More than 13 million Americans voted for Bernie Sanders in the 2016 Democratic presidential primaries. And while the Vermont senator didn’t win the nomination, he walked away with a considerable consolation prize: a dedicated army of grassroots supporters that could be a potent force in Democratic politics for years to come.
As the 2018 midterm-election cycle heats up, the effort to transform that army into a force is advancing in fits and starts. It has been more effective at influencing the party rules than at sweeping its preferred candidates into office.
“It’s a little like the Howard Dean movement on steroids,” says Brad Todd, a political strategist who was the lead consultant behind the National Republican Congressional Committee’s strategy to retake the House in 2010. “The story’s been written about the traditional Republican-party leadership being overthrown by Donald Trump. What hasn’t been written as much is the story of the traditional Democratic party run by Hillary Clinton, John Kerry, and Al Gore being overthrown by people who don’t care to call themselves Democrats much.”
In August 2016, in a Burlington, Vt., senior center, Sanders announced plans to convert his campaign into a permanent activist group called “Our Revolution.”
“Over time, Our Revolution will involve hundreds of thousands of people. These are people who will be fighting at the grassroots level for changes in their local school boards, in their city councils, in their state legislatures, and in their representation in Washington,” Sanders said, adding that its activists would be “doing all that they can in every way to create an America based on the principles of economic, social, racial, and environmental justice.”
But Our Revolution experienced its own internal insurrection right out of the gate. Sanders picked his former campaign manager, Jeff Weaver, to head up the new organization. Within a few days, the group’s entire organizing department quit, along with staffers working in digital and data positions. They accused Weaver of managing the campaign autocratically, mismanaging campaign funds, and basically blowing a winnable race against Hillary Clinton. But Weaver remained at the top, at least for a while.
Shortly after Donald Trump’s shock win in the November election, Our Revolution’s board met and set two immediate goals: “resisting” the Dakota Access Pipeline and electing Representative Keith Ellison of Minnesota the next chairman of the Democratic National Committee.
The group declared that the Dakota Access Pipeline “crushes the lives of our Native sisters and brothers, farmers in Iowa, our water and the earth itself. Our commitment to tribal sovereignty, property rights and stopping climate change demands immediate action.” The pipeline did get quick action — from President Trump, who signed a memorandum on January 24 to advance approval of its construction. That was completed by April, oil was flowing by May, and the pipeline became commercially operational on June 1.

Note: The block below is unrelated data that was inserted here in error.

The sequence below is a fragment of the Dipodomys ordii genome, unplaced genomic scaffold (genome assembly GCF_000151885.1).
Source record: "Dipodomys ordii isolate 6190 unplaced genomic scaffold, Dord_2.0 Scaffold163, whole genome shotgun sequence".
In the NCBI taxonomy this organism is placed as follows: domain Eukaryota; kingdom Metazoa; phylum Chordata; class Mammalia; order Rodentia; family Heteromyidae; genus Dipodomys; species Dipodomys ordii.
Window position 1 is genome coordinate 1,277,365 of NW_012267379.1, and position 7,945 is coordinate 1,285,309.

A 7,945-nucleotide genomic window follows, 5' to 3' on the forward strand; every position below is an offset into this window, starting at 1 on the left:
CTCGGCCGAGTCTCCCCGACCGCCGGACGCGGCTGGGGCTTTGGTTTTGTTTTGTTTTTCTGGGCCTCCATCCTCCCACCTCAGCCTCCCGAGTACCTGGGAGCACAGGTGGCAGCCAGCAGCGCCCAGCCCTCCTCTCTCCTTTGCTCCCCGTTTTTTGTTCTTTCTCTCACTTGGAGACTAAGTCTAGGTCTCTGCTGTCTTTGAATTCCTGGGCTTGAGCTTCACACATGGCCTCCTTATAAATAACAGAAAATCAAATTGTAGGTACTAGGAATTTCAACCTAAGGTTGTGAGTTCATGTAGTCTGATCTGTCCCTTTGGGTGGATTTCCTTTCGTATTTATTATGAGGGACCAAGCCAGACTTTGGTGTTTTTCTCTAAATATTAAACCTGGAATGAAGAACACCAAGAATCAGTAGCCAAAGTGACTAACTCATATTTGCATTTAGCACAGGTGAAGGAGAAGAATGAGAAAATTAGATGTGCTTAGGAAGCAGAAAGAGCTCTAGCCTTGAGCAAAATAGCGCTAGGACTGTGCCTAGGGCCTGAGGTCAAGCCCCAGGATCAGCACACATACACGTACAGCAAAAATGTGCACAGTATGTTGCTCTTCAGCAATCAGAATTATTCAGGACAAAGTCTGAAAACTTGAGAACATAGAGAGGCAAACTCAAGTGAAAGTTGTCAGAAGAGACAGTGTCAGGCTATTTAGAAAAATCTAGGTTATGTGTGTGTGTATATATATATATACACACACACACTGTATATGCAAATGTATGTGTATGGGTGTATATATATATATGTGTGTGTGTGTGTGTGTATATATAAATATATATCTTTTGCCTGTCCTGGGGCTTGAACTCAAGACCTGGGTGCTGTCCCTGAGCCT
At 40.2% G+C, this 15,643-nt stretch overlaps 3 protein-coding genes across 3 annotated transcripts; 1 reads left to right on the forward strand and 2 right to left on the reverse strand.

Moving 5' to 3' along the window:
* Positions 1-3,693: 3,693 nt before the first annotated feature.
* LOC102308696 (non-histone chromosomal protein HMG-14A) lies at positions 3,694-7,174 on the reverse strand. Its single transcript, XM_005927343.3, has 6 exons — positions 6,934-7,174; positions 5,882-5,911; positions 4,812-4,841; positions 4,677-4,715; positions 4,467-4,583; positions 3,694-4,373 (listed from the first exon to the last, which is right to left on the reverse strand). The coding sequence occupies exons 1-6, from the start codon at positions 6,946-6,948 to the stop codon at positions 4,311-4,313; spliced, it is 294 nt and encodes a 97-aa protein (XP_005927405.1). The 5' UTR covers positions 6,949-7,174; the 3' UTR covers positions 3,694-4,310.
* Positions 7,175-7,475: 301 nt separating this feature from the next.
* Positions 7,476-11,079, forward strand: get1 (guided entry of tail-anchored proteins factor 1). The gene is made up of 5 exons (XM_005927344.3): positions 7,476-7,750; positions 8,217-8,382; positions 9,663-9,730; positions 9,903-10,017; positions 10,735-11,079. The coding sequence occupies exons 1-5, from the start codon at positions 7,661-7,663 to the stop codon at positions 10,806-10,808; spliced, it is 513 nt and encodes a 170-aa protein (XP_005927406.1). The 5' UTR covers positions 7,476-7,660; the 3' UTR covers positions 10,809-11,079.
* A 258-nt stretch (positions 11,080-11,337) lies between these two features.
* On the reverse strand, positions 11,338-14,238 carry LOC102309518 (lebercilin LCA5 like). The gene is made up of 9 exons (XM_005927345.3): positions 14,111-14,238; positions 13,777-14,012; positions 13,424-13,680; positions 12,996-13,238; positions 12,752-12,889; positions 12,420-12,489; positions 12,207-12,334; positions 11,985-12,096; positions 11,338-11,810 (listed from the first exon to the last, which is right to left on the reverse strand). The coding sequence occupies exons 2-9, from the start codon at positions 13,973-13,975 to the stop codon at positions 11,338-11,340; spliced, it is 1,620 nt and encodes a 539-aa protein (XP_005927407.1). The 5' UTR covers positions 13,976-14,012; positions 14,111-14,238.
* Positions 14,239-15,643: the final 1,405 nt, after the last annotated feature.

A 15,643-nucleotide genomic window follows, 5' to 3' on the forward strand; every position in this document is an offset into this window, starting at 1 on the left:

Our Revolution proved initially ineffective in its other big post-election goal, getting Ellison elected to lead the DNC. It is hard to overstate the white-hot fury many Sanders supporters felt and continue to feel towards the DNC over their sense that the 2016 primary was effectively rigged to ensure a Clinton victory. Ellison’s bid against former secretary of labor Tom Perez was something of a proxy fight between the Sanders and Clinton wings of the party — with Perez enjoying a lot of support from the Obama crowd as well. Sanders was never popular with the DNC: Just 39 of the 447 voting members supported him in the 2016 primaries. But Ellison expanded upon the limited existing Sanders constituency and won 200 votes (out of 435).
Realizing that he presided over a divided party and that not all the wounds of the 2016 primary fight had healed, Perez picked Ellison to be his top deputy and later made a decision that would become a key focus for Our Revolution: the empaneling of a “unity commission” to study the party’s presidential-nominating process and recommend changes for 2020. Perez’s 21-member panel included some key Our Revolution members, but a majority were Hillary Clinton allies, and many progressives grumbled that the unity commission was mere window dressing.
Instead, Our Revolution scored early victories via the commission. In mid December, the commission recommended a slate of reforms that included a lot of priorities of the Sanders camp, most notably changing 60 percent of the superdelegates (unelected and unpledged delegates who qualify by being governmental or party officials) to pledged delegates based on the results of presidential primaries and caucuses. In 2016, superdelegates overwhelmingly preferred Clinton to Sanders.
The victory is tentative, because all 447 DNC members will vote on the changes at their next full committee meeting this fall. Our Revolution’s leadership cheered the proposed changes but couldn’t resist twisting the knife. Board chairman Cohen declared: “It’s not enough to criticize Republicans for attacking the right to vote; Democrats must examine our own internal policies that may restrict voting as well.”